CRANFORD, NJ - Heroin overdose deaths in the United States have quadrupled since 2002. If that weren’t alarming enough, New Jersey’s rate of heroin overdose deaths is more than three times the national average and drug overdose is now the leading cause of accidental death in New Jersey. If it were not already clear, this recent surge in heroin deaths show that America’s drug laws are in need of drastic reform. We need to stop treating substance abuse as a criminal act and start treating it as a medical issue. We should end the War on Drugs and instead legalize and regulate the sale and use of narcotics.
I’m proud to say I have already been part of the fight to change New Jersey’s drug laws. In 2013 I testified to the legislature in favor of what is now the New Jersey Drug Overdose Prevention Act, which authorized paramedics and police officers to carry and administer the overdose prevention drug naloxone. I’m pleased that overdose deaths have declined since the law went into effect. Lives are being saved because our leaders realized that our drug laws were foolishly hurting vulnerable people instead of seeking to help those in need.
But there is still much work to be done. An obvious first step would be the legalization of marijuana. The success of legalization in Colorado and Washington should serve as a model to the rest of the country. Legalization will save millions of dollars in police and court costs, keep thousands of people out of jail and prison, and bring millions of dollars in new tax revenue into our state’s coffers. Simple possession of small amounts of more dangerous drugs by adults should be decriminalized immediately. Prohibition has only empowered drug dealers and organized crime.
Our drug laws should focus on treatment instead of punishment. We need to expand drug courts and alternative sentencing programs so that people whose crimes were a result of their substance abuse problems are not sent to prison to become career criminals. But we also need to get tougher on doctors who abuse their prescription writing power by overwriting scripts for pain relievers without seeing the patients in any meaningful way and then simply cutting the patients off without treatment or a plan to wean them off of the pain medication. Such doctors create the addiction without liability or consequences to themselves. That is where the focus of the authorities should be, rather than on the people suffering from addiction.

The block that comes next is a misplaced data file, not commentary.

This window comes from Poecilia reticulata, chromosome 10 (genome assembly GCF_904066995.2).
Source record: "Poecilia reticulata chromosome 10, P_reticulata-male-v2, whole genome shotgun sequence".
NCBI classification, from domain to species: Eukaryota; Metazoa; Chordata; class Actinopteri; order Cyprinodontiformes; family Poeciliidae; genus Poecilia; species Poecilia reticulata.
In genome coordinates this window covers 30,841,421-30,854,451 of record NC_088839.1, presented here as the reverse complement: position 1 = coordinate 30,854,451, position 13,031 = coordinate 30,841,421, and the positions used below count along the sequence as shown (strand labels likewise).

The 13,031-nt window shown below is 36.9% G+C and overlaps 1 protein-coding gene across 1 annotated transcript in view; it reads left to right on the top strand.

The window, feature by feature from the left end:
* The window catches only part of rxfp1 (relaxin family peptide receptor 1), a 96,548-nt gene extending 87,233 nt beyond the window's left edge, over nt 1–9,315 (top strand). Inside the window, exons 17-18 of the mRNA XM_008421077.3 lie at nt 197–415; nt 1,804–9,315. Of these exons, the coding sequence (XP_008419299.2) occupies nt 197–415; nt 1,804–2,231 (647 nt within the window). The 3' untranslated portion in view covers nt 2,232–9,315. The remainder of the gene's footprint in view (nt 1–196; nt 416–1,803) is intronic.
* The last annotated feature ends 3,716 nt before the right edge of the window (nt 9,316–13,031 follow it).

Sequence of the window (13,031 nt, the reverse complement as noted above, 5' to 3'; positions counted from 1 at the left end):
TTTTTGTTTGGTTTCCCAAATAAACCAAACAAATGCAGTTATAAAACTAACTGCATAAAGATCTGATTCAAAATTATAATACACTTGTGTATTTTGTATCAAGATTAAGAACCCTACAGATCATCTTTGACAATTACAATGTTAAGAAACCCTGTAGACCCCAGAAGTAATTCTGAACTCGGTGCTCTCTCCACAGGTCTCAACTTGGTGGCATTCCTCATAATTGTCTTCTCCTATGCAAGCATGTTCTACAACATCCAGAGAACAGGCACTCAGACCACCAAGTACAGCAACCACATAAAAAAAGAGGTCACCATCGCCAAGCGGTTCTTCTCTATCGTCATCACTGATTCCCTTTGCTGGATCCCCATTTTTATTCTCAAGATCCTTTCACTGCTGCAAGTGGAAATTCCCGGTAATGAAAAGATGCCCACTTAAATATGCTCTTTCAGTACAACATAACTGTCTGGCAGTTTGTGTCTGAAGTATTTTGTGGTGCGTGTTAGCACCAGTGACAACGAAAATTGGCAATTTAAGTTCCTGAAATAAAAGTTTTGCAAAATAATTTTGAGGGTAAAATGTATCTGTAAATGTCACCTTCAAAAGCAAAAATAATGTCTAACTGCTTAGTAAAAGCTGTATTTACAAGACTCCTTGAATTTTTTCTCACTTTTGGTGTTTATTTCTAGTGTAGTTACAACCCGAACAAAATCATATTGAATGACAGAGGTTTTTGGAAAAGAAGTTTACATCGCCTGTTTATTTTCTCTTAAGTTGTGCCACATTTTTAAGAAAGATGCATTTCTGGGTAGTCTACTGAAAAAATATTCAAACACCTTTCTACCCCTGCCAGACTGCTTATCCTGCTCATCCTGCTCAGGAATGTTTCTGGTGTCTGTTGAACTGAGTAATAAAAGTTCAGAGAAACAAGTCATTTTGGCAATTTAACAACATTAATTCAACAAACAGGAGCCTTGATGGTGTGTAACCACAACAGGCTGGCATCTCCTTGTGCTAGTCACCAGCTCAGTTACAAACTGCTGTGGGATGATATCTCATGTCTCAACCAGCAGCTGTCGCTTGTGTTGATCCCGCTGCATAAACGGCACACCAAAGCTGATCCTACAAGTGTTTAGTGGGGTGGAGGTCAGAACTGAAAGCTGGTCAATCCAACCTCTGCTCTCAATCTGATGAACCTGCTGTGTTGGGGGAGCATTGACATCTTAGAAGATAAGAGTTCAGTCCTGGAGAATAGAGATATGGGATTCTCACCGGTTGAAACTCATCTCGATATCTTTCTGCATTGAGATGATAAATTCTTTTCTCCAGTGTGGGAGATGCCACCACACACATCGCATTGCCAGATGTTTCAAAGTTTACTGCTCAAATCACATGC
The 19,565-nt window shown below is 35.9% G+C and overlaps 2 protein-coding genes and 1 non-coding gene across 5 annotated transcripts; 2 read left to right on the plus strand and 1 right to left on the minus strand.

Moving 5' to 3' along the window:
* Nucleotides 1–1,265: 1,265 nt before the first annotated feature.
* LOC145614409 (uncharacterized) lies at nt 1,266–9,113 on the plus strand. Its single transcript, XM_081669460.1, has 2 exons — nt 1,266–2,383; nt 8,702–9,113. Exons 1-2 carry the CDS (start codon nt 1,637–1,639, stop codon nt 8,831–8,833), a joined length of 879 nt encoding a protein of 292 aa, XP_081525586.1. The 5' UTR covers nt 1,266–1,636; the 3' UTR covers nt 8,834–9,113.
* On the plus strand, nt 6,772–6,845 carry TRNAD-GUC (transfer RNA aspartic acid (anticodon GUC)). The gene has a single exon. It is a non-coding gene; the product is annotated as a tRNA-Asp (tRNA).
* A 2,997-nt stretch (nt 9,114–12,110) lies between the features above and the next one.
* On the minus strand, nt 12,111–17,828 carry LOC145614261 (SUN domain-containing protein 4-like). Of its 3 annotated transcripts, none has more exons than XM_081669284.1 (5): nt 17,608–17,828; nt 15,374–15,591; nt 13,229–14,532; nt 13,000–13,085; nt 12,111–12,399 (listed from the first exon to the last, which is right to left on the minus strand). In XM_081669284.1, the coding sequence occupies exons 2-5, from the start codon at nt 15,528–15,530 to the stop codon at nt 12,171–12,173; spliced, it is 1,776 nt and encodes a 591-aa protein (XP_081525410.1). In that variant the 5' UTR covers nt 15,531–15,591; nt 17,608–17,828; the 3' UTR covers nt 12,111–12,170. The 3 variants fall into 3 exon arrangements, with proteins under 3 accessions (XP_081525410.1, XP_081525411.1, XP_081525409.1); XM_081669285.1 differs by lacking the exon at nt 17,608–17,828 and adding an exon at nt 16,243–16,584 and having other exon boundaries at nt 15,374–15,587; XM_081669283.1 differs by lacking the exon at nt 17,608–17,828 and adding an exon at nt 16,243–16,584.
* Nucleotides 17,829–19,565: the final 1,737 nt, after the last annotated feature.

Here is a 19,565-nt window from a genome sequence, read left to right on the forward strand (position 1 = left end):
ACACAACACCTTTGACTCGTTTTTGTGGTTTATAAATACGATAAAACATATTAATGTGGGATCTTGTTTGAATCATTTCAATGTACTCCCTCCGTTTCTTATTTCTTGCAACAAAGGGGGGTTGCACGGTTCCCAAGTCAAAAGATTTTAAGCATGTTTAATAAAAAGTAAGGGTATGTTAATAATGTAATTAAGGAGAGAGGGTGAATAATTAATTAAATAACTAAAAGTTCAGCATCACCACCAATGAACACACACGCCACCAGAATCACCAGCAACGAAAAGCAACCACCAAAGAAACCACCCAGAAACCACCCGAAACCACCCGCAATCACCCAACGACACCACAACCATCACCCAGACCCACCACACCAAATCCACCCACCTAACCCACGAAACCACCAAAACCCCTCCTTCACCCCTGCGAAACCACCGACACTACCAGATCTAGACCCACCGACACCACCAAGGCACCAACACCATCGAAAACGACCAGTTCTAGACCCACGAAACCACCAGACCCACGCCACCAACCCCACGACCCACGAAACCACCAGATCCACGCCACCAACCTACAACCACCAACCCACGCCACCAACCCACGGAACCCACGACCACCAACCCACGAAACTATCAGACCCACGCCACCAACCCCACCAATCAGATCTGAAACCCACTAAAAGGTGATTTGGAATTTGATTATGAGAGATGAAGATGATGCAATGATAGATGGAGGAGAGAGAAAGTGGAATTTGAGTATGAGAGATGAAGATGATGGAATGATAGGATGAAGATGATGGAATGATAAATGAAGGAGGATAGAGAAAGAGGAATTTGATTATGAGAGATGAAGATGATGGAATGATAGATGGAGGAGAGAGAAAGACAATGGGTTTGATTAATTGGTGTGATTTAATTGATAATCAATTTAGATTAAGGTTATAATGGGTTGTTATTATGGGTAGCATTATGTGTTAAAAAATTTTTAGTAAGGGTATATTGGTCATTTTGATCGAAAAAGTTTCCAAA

The recent prison escape of Mexican drug lord Joaquin “El Chapo” Guzman demonstrates the futility of an enforcement-only approach. This is the second time he has been able to escape from prison. How can you build a prison that will hold someone who has limitless resources? To me, it makes much more sense to cut off his source of wealth by legalizing and regulating narcotics. Prohibition has only empowered criminals like Guzman. We have tried every enforcement mechanism possible, and none of them have succeeded.
We will look back on the War on Drugs as one of the great follies in American history, alongside the prohibition of alcohol. The trajectory and failure of the two policies is strikingly similar. The prohibition of alcohol empowered bootleggers and the mafia much the same way the War on Drugs has empowered drug cartels. After 13 years of Prohibition, America came to its senses and legalized and regulated alcohol. It’s now time we do the same with drugs.
There is increasing bipartisan consensus for reform of our broken drug laws. While I have disagreed with Governor Christie on many issues, I was proud to work with him on the Overdose Prevention Act and have been heartened by his comments on drug policy reform. As a member of the New Jersey Assembly I will make reform of our state’s drug laws a top priority. I stand ready to work with members of both parties to help bring common sense and compassion to this issue. The War on Drugs has failed. It is time to bring it to an end.
-Jill LaZare is a candidate for New Jersey Assembly District 21
The opinions expressed herein are the writer's alone, and do not reflect the opinions of TAPinto.net or anyone who works for TAPinto.net. TAPinto.net is not responsible for the accuracy of any of the information supplied by the writer.